Find a service

T. 0114 276 5555

EU Wide Protection Against Domestic Abuse

Share this page:

Following an overwhelming majority the European Parliament has now voted to endorse the European Commission’s proposals to give victims of domestic violence EU wide protection.

EuropeThe legislation, when enacted, will enable women in particular to rely upon an injunction obtained in their home country wherever they are in the European Union. Commenting on the vote on the 22 May, EC Vice President Viviane Reding, the EU’s Justice Commissioner, said;

“An estimated one in five women in Europe suffer some kind of violence at least once in their lives. Sadly, the most common form of physical violence is inflicted by someone close to the woman, usually an intimate partner… Thanks to the European Protection Order, victims of domestic violence … will be able to rely on a restraining order obtained in their home country wherever they are in the Union. The protection will travel with the citizens”.

Domestic abuse can take many forms whether actual or threatened. It can be physical, emotional, psychological, financial or sexual and occur in a range of relationships and regardless of ethnicity, religion, age, sexuality, disability or lifestyle. The affects however can be equally profound both for the victim and any children of the family.

It is estimated that two women are killed as a result of domestic violence every week, a statistic that has largely unchanged over the last 15 years. Many incidents are not reported to the Police and of those that are the response can be varied as highlighted following the recent investigation into the death of Maria Stubbings by her former partner.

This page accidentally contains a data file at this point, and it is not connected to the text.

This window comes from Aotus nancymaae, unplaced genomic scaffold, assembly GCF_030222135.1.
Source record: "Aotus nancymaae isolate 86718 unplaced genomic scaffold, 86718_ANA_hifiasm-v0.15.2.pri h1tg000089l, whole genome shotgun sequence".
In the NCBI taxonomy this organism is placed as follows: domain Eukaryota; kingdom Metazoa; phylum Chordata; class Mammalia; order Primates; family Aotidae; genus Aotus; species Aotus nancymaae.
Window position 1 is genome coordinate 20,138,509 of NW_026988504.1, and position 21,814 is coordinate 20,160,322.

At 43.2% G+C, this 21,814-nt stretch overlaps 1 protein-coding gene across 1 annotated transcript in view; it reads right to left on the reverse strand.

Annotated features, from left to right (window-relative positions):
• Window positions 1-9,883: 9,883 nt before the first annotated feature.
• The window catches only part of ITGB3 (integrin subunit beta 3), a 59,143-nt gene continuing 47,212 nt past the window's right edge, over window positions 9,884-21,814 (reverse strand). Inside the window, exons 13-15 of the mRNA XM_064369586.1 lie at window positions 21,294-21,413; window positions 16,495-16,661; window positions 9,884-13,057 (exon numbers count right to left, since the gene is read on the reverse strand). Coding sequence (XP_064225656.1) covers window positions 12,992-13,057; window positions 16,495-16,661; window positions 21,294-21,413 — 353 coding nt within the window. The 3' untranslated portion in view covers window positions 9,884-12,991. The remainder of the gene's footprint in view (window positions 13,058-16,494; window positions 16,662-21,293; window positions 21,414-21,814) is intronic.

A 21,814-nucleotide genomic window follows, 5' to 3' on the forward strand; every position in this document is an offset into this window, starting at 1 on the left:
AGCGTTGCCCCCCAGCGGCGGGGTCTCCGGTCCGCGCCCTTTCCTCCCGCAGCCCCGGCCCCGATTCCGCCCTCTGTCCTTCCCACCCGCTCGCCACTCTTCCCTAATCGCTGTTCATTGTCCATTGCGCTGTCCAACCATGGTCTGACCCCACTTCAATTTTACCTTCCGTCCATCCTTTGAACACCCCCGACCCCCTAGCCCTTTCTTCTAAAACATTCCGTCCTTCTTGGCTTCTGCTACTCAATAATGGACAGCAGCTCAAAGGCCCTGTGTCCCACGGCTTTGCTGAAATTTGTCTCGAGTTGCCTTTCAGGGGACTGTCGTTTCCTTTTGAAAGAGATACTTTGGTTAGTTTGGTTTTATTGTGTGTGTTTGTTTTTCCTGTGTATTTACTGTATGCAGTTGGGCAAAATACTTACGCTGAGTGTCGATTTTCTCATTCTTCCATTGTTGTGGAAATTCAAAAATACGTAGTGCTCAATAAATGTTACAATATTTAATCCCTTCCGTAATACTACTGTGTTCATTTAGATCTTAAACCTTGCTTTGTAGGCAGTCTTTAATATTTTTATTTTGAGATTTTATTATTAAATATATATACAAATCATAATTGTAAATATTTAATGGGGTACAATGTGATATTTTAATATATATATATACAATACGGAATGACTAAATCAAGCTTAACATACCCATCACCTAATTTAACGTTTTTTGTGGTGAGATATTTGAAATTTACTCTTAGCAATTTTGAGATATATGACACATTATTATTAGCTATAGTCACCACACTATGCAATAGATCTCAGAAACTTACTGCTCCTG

Although Maria Stubbings had made repeated reports to the Police, the Independent Police Complaints Commission found that there had been a catalogue of errors in terms of how Essex Police had dealt with the matter.

It is important to remember that domestic abuse is never acceptable and that there are effective means of preventing this from happening whatever your circumstances.

An injunction is one such remedy and can prevent behaviour that would otherwise constitute abuse from re-occurring. The order is obtained from the court and in certain circumstances can be granted without notice on the same day. This ensures that the most vulnerable are protected by the Court before the abuser is even aware of what is happening.

There are two principle injunctions that the court can make;

The first is a non-molestation order. This injunction prevents the use or threatened use of violence, harassment or intimidation whether towards yourself or any relevant children. It can also prevent the abuser from instructing or encouraging anyone else to act in a similar way on their behalf. Breaching this type of order is now a criminal offence which could result in the abuser receiving a fine and or prison sentence.

The second is an occupation order. This order can exclude a person from living in a property which they would ordinarily have a right to occupy. It can also stop them from returning to the property or within a certain distance of it. In other circumstances, the order can be used to regulate how the property is used and which rooms for example the other person is allowed into. Where the property is rented and in joint names, the court can order the tenancy to be transferred into just one name.

It is of course possible to ask that the Court make both types of order and in certain circumstances compensation under the Protection From Harassment Act 1997.At hlw Keeble Hawson our family team has particular expertise in this area of law with a number of Resolution and Law Society accredited specialists who will be able to identify the most appropriate course of action for you to take. Please contact either Vanessa Fox, Antony Ball, Cath Degenhart or Lisa Taylor should you require any further assistance.

Legal Aid is usually available for most and if court proceedings are necessary, we can help you secure orders swiftly to stop the abuse from continuing and where appropriate have the abuser removed from the home to allow you to return or remain there safely.

Share this page:

Get in Touch